In the governmental agreement of Decem-ber 2011, the majority parties agreed to respect “in principle” the 2003 nuclear phase-out law, but the closure of the three oldest reactors in 2015 would  be subject to an “equipment plan” about the security of supply. At the end of May, the state secretary for Energy, Mel-chior Wathelet, presented his equip-ment plan. The report, made by his administration, concluded that till 2017- 2018, under extreme winter conditions, temporary supply problems could occur if the three oldest reactors would be closed in 2015. Nuclear plant operator GDF-Suez/Electrabel stated clearly that they were not ready to invest in the necessary upgrades and back fittings of those old reactors if they would not get a life time extension approval for at least ten years. Finally, on July 4th, the minister council took the following decision:

  • The twin units Doel-1 and Doel-2 will be closed in 2015, after 40 years of operation as stipulated in the nuclear phase-out law. 
  • The lifetime of Tihange-1 will be extended with 10 years, till 2025. 
  • The four other reactors will be closed after 40 years of operation, as stipulated in the nuclear phase-out law : Doel-3 in 2022; Tihange-2 in 2023; Tihange-3 and Doel-4 in 2025.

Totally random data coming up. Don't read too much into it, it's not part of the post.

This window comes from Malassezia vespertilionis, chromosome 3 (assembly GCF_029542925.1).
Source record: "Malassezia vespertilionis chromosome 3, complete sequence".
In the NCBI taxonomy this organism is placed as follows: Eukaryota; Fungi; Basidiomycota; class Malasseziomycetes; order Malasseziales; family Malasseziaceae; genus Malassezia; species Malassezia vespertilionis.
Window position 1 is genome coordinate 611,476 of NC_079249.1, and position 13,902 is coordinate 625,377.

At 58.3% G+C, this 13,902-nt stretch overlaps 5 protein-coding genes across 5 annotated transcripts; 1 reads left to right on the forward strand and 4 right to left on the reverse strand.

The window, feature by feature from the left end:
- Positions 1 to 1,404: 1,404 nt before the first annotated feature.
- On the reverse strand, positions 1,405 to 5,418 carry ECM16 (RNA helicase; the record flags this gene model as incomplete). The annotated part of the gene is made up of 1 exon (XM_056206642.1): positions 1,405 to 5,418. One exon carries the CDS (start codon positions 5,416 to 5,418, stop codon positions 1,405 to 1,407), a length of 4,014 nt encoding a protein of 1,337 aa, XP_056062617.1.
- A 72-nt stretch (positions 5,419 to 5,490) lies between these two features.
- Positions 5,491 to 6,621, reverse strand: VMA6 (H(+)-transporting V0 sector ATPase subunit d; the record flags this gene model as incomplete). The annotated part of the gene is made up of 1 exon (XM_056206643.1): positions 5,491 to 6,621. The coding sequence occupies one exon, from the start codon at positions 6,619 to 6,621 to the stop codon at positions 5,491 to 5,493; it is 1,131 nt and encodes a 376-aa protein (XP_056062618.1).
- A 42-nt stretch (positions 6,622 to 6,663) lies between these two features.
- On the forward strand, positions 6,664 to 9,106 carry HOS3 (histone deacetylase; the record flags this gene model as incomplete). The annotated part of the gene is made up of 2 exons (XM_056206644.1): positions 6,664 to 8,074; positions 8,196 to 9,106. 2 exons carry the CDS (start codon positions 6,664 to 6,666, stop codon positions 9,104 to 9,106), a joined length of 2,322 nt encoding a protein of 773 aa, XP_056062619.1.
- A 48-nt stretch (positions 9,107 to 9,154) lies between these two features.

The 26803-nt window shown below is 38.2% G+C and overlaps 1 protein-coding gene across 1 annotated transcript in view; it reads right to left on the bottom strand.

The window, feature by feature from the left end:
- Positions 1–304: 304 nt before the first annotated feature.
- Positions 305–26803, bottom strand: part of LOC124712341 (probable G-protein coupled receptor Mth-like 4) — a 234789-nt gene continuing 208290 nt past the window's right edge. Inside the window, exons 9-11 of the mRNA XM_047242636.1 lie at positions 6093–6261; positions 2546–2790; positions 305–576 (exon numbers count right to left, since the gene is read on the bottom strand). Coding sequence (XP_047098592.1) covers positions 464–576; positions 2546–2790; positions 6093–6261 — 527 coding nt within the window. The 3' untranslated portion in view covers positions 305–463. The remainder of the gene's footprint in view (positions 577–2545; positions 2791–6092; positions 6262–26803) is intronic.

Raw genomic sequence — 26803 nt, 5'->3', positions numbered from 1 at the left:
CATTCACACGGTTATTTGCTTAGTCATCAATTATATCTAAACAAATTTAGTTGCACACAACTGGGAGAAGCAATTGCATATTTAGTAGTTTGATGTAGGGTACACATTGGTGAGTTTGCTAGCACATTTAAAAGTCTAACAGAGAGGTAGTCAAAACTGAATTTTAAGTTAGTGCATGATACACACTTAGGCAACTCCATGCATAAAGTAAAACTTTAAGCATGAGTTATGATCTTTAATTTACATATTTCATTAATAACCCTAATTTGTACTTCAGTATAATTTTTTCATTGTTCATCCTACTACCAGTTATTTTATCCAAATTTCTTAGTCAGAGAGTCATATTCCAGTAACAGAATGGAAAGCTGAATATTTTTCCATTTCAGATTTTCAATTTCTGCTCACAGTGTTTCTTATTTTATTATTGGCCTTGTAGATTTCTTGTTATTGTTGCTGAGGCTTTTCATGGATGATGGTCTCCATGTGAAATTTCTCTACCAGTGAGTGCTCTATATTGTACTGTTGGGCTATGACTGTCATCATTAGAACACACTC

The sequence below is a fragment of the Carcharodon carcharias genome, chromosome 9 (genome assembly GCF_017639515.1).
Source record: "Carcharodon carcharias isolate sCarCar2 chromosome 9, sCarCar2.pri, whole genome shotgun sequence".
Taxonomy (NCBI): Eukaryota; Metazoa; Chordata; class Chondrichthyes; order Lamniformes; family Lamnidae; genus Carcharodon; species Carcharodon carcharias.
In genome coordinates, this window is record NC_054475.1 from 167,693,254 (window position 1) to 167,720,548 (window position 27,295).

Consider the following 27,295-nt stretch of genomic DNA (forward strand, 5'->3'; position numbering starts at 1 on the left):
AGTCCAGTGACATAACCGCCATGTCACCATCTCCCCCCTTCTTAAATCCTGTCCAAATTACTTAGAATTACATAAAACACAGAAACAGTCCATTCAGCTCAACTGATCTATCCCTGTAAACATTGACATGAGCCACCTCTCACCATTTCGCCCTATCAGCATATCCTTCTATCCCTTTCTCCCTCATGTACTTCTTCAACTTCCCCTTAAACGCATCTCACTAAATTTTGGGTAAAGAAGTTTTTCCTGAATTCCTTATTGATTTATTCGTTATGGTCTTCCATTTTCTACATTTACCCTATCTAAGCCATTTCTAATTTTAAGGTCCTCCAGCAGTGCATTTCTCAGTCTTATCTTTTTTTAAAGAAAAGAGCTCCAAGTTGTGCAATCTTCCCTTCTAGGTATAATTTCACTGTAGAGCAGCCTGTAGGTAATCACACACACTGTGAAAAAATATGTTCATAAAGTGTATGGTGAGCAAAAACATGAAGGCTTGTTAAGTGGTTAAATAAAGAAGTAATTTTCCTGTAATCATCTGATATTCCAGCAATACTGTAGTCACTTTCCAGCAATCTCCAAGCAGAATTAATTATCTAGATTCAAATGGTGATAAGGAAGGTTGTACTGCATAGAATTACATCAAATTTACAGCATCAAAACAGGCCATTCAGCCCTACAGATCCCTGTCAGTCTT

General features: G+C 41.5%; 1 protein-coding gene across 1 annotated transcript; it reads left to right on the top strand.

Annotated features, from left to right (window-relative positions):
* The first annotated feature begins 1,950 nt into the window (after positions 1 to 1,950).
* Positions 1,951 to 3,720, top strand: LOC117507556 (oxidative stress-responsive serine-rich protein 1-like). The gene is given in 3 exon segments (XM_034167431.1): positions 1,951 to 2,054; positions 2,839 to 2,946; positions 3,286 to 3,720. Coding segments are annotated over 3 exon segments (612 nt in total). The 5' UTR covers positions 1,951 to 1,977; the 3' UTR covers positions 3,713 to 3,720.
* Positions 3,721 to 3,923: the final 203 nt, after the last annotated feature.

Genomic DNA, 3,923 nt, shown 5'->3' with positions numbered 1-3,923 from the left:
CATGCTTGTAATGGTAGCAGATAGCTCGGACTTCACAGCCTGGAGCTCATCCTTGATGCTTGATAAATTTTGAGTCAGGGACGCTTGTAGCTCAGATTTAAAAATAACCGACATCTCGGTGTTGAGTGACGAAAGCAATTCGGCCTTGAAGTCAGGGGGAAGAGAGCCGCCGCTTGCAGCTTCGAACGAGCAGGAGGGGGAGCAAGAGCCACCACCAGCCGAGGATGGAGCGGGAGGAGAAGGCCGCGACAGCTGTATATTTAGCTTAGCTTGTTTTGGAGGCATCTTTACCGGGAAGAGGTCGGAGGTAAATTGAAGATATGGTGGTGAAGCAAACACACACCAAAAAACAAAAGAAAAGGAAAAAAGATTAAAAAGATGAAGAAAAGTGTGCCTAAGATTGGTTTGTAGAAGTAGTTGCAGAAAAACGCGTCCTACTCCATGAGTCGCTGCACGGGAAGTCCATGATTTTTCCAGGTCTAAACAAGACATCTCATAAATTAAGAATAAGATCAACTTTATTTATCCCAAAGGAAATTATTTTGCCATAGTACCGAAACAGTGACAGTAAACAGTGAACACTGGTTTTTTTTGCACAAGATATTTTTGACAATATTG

The minister council also decided  to delete article 9 of the 2003 nuclear phase-out law, which stipulates that the lifetime of the reactors may be extended over 40 years “if the security of sup-ply is endangered”. The government argued that this will secure the nuclear phase-out calendar, so that no new lifetime extensions could be granted in the future. Furthermore the government decided to facilitate the investment 
in new flexible replacement capacity, especially thermal gas plants. Because of the lifetime extension of Tihange-1, the existing gas plants become less profitable. To compensate this, the government intends to subsidize new gas plants. It remains very questionable that de European Commission will allow this governmental support for new fossil plants. Furthermore, in an attempt to cut the electricity price, the gover-nment decided to place 1,000 MW of GDF-Suez/Electrabel's cheap nuclear capacity at the disposal of the other power companies. 

The anti-nuclear platform Stop Nuclear & Go Renewables, initiated by Green-peace Belgium, WWF Belgium, Bond Beter Leefmilieu Vlaanderen and Inter-Environment Wallonie, is not impressed by the governments decision, which looks like a typical Belgian compromise. By extending the lifetime of the 900 MW Tihange-1 reactor with ten years, investors in new and flexible production capacity like efficient modern gas plants or renewables, will be deterred. Why should they invest in new expensive production capacity, if they will have to compete with the cheap electricity of old reactors which have been written off already for two decades? By taking only 866 MW of nuclear capacity from Doel-1 and -2 off-line in 2015, the grid will still be dominated by nuclear base-load power, making it very difficult to integrate more renewable capacity into the grid.